May 04, 2016
1 min read

Mild vision impairment found in highly myopic, healthy eyes

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SEATTLE – Researchers found mild visual impairment in a significant percentage of patients with high myopia but no ocular pathology.

Monica Jong, PhD, BOptom, and colleagues reported here at the Association for Research in Vision and Ophthalmology meeting that they evaluated 646 subjects with high myopia but no pathology who were part of the Zhongsham Ophthalmic Centre-Brien Holden Vision Institute high myopia study in Guangzhou, China. Patients were between 7 and 63 years old with myopia of 6 D or worse in both eyes.

The researchers classified no vision impairment as 20/20 or better, mild as 20/20 to 20/60, moderate as 20/60 to 20/200 and severe as 20/200 to 20/400. They found that 63.3% had no vision impairment, 31.5% had mild, 1.2% had moderate, and 0.3% had severe.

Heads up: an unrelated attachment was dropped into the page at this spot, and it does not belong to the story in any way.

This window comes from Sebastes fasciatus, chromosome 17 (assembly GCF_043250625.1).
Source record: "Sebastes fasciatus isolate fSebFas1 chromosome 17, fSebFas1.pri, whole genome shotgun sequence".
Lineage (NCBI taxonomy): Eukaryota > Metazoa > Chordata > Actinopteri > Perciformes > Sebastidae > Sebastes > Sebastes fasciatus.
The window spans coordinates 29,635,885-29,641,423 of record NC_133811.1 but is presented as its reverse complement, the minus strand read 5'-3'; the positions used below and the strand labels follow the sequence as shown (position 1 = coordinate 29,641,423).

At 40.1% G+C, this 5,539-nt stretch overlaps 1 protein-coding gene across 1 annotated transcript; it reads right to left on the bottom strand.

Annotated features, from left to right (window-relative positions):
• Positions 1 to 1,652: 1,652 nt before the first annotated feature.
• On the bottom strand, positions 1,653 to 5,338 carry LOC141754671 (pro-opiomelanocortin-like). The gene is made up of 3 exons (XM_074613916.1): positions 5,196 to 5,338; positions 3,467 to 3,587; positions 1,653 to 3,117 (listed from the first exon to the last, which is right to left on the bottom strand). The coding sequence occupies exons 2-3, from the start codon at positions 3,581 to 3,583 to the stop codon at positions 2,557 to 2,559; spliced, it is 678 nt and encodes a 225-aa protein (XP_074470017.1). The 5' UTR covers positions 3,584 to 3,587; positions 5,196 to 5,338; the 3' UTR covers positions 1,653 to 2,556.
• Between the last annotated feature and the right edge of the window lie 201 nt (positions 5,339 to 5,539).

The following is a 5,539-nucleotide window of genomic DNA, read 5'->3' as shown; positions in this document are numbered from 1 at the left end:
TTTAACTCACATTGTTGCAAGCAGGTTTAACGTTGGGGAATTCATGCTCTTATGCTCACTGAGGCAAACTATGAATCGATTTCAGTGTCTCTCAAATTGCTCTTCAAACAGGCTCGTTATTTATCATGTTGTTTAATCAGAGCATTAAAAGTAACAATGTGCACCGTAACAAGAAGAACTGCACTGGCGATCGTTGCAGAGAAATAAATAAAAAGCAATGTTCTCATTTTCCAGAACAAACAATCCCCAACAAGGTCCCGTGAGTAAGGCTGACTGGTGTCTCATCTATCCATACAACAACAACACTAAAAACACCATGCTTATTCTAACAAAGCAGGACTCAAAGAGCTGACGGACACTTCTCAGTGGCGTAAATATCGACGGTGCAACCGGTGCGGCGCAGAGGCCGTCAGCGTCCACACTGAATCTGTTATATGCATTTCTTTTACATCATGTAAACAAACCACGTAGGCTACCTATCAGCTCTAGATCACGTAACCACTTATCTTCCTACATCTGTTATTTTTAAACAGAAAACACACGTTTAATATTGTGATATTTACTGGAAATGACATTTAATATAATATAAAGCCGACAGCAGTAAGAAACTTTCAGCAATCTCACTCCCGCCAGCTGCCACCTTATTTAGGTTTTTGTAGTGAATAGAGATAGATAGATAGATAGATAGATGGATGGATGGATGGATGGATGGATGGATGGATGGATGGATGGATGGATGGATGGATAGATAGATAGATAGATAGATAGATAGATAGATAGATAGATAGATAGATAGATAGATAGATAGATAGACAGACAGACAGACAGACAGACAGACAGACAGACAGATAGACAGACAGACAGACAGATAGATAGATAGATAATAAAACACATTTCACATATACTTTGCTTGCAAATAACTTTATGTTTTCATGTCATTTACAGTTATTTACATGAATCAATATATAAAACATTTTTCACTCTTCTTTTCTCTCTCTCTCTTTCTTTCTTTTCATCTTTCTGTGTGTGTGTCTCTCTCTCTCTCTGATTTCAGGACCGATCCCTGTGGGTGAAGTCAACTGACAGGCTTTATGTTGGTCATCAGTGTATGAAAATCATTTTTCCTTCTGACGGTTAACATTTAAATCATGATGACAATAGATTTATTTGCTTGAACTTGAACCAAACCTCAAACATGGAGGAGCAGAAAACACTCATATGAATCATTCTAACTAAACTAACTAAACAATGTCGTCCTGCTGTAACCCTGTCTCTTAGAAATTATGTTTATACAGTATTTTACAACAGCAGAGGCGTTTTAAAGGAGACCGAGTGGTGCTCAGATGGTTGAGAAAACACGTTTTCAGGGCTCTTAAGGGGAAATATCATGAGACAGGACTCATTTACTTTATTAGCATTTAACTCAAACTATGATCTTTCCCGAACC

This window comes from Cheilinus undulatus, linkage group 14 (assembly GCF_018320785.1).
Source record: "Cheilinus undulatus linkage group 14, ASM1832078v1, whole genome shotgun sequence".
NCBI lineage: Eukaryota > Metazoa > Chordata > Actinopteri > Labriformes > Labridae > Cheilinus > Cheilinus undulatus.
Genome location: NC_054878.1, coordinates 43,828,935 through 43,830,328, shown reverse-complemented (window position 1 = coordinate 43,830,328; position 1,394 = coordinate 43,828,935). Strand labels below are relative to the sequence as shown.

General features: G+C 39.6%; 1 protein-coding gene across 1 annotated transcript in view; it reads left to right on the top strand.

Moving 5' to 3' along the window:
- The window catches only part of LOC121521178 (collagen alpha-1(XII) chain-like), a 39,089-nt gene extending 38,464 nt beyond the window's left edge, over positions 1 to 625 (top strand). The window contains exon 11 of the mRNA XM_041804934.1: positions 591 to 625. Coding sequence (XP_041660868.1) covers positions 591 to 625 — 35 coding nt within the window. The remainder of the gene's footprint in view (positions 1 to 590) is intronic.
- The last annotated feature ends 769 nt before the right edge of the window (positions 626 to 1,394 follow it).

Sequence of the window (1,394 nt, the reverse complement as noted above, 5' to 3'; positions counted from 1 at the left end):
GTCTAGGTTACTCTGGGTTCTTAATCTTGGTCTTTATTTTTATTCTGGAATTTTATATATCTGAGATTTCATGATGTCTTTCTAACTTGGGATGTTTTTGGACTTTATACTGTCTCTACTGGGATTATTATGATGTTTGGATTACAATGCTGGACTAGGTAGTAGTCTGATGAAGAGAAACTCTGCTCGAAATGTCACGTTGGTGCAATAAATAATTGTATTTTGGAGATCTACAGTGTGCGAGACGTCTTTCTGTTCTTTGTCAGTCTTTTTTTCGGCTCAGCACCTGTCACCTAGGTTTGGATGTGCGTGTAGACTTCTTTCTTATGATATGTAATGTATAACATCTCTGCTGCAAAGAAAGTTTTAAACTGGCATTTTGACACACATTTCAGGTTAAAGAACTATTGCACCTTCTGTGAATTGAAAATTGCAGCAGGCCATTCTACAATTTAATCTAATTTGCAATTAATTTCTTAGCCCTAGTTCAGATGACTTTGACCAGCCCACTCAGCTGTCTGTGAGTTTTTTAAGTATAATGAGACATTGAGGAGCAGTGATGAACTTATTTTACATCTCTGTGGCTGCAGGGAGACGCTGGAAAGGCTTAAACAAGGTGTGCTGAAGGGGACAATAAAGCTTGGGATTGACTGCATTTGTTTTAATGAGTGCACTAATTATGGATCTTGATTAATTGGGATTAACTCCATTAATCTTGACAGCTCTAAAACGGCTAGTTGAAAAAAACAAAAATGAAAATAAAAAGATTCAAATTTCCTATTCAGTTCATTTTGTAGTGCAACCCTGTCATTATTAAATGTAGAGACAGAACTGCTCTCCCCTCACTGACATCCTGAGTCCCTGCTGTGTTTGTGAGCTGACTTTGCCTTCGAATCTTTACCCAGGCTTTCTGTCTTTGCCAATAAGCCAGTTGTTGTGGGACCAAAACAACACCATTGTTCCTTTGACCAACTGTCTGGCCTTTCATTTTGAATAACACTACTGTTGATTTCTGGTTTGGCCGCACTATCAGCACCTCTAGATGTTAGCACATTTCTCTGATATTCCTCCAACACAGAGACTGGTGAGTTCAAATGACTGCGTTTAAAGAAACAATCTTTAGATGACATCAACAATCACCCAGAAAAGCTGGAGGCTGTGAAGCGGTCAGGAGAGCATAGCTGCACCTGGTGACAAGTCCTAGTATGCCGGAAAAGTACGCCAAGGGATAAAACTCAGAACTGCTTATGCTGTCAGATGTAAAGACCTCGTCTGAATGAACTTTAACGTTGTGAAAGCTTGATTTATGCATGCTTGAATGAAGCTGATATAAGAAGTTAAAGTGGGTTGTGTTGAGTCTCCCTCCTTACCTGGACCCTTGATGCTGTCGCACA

“Visual impairment was related to increased refractive error and increased axial length,” Jong told Primary Care Optometry News. “With increased age there was increased visual impairment.”

Mild vision impairment was most commonly seen in those 41 years and older, according to the poster.

“We think that high-powered spectacles reduce the image size, and when the eye elongates, it stretches the eye and increases the spaces between photoreceptors,” Jong speculated. “Some of these patients may have undetected conditions like retinoschisis. “Overall, doctors should consider contact lens correction to improve best-corrected visual acuity in high myopes,” she added. “Future work will involve using adaptive optics to analyze photoreceptors.” – by Nancy Hemphill, ELS, FAAO


Jong M, et al. Vision impairment in highly myopic eyes without ocular pathology: The ZOC-BHVI High Myopia Study. Presented at: Association for Research in Vision and Ophthalmology meeting; May 1-5, 2016; Seattle.

Disclosure: Jong reported no relevant financial disclosures.

Editor's note: The first version of this story published on May 4, inaccurately stated that mild vision impairment was most commonly seen in those 20 years and younger, and was corrected on May 5.